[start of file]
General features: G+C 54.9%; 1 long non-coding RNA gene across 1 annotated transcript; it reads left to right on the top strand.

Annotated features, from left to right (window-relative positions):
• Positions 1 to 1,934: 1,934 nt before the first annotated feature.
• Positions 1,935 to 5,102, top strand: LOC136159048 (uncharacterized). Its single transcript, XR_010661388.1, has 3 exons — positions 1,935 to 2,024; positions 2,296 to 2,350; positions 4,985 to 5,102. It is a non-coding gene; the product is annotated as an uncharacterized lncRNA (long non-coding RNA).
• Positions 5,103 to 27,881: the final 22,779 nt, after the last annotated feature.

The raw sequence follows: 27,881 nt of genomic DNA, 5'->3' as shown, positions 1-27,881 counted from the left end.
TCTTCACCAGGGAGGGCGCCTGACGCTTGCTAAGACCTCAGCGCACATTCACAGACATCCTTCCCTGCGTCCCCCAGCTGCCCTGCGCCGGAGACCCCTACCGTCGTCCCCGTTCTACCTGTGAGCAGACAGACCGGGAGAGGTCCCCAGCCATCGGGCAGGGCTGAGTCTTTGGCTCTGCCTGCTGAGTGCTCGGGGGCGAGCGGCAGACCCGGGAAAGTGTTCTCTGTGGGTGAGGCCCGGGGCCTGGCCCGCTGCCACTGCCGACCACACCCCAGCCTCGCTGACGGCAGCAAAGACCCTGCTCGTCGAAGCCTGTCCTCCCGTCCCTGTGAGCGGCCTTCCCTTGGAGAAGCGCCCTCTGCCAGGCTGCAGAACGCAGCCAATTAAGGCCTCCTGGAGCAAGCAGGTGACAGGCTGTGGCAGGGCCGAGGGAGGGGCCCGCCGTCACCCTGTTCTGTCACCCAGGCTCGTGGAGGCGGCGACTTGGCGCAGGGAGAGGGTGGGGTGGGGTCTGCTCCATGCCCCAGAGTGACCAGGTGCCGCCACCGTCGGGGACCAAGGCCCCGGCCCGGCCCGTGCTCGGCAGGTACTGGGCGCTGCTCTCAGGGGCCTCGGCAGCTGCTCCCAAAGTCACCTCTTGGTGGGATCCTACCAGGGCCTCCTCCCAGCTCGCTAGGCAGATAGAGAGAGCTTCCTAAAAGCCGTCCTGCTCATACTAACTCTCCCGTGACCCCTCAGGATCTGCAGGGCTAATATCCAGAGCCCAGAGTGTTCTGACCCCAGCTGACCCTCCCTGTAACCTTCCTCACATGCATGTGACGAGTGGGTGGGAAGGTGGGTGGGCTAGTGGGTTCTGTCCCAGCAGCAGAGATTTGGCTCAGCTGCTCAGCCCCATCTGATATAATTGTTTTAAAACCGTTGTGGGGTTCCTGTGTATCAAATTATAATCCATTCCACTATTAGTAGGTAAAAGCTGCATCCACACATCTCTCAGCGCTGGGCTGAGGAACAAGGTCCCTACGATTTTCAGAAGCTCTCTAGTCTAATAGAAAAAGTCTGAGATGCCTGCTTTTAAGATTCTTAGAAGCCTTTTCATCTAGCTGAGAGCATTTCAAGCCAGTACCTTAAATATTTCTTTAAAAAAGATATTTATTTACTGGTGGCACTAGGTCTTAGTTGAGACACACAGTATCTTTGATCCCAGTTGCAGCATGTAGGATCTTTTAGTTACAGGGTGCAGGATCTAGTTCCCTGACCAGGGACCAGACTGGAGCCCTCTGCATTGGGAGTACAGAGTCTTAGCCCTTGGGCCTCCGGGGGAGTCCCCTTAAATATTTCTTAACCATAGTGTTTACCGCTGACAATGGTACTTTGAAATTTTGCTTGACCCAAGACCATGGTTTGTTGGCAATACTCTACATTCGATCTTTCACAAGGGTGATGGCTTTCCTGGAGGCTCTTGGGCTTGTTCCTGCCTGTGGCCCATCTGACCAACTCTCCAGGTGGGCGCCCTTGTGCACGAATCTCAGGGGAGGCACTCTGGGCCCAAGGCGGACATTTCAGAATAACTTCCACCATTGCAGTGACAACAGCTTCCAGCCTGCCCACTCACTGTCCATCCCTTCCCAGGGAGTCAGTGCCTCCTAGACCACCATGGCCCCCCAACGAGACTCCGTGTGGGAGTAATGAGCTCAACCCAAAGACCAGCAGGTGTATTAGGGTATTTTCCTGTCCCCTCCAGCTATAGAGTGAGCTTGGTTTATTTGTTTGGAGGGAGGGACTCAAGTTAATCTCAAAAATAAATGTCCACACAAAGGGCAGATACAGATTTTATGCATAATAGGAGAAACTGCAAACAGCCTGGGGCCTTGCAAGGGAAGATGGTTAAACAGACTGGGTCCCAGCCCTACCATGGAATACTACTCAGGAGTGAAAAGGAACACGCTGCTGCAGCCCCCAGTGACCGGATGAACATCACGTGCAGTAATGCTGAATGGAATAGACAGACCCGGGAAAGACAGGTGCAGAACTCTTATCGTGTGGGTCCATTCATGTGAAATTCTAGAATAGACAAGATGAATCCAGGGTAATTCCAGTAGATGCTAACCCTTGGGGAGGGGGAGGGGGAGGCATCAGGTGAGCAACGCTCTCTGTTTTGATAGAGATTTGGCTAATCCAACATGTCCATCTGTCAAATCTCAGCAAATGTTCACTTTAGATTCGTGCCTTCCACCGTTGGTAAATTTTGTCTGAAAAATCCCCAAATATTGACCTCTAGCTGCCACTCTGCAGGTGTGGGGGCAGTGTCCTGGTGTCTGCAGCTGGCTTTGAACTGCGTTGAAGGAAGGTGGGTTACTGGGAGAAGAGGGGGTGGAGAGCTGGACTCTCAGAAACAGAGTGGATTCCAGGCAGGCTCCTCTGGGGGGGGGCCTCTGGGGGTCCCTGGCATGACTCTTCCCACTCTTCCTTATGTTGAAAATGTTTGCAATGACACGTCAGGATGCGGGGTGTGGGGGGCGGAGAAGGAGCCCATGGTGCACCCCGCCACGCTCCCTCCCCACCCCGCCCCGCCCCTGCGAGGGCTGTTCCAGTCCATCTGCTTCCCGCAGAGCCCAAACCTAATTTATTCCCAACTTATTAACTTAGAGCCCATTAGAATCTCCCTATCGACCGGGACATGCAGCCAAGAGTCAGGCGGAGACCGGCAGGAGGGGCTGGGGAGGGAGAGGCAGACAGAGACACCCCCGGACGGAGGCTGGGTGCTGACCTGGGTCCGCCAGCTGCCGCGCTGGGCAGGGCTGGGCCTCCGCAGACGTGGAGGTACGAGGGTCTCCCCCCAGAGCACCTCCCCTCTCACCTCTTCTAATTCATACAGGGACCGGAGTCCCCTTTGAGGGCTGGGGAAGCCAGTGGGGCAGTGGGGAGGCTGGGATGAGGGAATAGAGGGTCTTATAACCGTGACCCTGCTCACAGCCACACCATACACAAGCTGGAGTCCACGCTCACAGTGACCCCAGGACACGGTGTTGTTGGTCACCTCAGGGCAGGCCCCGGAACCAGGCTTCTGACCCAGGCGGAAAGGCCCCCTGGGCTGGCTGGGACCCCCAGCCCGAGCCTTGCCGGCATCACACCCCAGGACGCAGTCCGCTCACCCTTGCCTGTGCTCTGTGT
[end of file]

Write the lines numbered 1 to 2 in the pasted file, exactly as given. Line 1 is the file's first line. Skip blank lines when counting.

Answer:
General features: G+C 54.9%; 1 long non-coding RNA gene across 1 annotated transcript; it reads left to right on the top strand.

Annotated features, from left to right (window-relative positions):